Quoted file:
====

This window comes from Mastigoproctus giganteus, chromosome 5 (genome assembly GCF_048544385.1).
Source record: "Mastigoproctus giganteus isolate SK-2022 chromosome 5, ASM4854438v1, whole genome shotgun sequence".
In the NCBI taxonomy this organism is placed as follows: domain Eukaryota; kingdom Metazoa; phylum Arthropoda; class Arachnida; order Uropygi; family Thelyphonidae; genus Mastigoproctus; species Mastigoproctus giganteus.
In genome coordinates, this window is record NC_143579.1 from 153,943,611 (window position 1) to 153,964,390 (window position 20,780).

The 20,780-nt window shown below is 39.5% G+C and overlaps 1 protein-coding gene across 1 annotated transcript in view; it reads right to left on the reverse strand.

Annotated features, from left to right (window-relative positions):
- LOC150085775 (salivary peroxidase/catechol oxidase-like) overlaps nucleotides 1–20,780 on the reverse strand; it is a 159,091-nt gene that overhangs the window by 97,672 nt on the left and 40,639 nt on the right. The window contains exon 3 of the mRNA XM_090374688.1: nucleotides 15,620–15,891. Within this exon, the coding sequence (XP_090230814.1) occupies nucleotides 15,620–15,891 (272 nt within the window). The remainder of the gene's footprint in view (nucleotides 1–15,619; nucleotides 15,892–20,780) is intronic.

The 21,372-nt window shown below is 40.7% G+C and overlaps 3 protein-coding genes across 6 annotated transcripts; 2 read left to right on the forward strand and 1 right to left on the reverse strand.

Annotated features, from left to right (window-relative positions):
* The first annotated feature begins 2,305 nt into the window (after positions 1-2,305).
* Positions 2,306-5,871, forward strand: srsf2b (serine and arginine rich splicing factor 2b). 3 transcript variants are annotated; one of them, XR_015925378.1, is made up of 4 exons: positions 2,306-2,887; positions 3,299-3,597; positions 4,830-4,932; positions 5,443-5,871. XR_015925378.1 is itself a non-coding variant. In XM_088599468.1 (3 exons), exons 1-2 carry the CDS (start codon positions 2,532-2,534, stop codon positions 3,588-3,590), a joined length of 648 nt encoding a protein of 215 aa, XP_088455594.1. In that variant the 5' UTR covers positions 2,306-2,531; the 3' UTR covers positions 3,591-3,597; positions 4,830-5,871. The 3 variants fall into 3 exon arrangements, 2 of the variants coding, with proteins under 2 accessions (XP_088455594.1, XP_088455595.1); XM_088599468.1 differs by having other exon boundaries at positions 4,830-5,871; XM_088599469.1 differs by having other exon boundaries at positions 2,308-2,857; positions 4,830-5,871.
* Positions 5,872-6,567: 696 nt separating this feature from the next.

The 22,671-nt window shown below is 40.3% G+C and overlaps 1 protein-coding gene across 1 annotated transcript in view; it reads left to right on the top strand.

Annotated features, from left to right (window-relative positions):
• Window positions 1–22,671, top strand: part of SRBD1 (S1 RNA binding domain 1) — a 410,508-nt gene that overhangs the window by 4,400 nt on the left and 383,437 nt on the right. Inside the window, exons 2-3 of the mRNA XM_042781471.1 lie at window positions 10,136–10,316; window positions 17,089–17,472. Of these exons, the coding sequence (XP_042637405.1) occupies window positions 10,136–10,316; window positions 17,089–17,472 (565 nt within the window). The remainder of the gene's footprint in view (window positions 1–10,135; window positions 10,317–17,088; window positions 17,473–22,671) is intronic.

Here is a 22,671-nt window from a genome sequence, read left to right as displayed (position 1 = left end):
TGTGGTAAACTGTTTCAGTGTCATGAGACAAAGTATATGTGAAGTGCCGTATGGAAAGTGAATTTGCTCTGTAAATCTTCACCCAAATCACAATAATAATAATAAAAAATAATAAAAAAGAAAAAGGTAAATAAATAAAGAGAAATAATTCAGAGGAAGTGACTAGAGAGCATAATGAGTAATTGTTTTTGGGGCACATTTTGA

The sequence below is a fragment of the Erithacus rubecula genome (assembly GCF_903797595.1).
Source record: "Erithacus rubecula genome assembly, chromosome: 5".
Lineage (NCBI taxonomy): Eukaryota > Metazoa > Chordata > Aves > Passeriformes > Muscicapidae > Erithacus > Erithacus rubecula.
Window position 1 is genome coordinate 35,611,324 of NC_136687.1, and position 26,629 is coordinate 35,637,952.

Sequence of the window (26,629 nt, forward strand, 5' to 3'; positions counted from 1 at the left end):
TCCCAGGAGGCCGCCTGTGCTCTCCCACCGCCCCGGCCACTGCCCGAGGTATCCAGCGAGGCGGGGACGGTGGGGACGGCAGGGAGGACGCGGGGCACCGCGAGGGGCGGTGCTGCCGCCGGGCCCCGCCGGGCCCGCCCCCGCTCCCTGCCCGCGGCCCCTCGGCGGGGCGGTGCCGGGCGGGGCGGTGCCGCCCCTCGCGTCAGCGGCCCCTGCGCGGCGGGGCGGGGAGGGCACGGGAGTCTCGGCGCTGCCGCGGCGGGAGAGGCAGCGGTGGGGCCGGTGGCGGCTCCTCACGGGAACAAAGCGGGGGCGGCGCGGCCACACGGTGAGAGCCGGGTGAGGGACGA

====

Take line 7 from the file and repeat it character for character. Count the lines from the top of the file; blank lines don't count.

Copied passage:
- LOC150085775 (salivary peroxidase/catechol oxidase-like) overlaps nucleotides 1–20,780 on the reverse strand; it is a 159,091-nt gene that overhangs the window by 97,672 nt on the left and 40,639 nt on the right. The window contains exon 3 of the mRNA XM_090374688.1: nucleotides 15,620–15,891. Within this exon, the coding sequence (XP_090230814.1) occupies nucleotides 15,620–15,891 (272 nt within the window). The remainder of the gene's footprint in view (nucleotides 1–15,619; nucleotides 15,892–20,780) is intronic.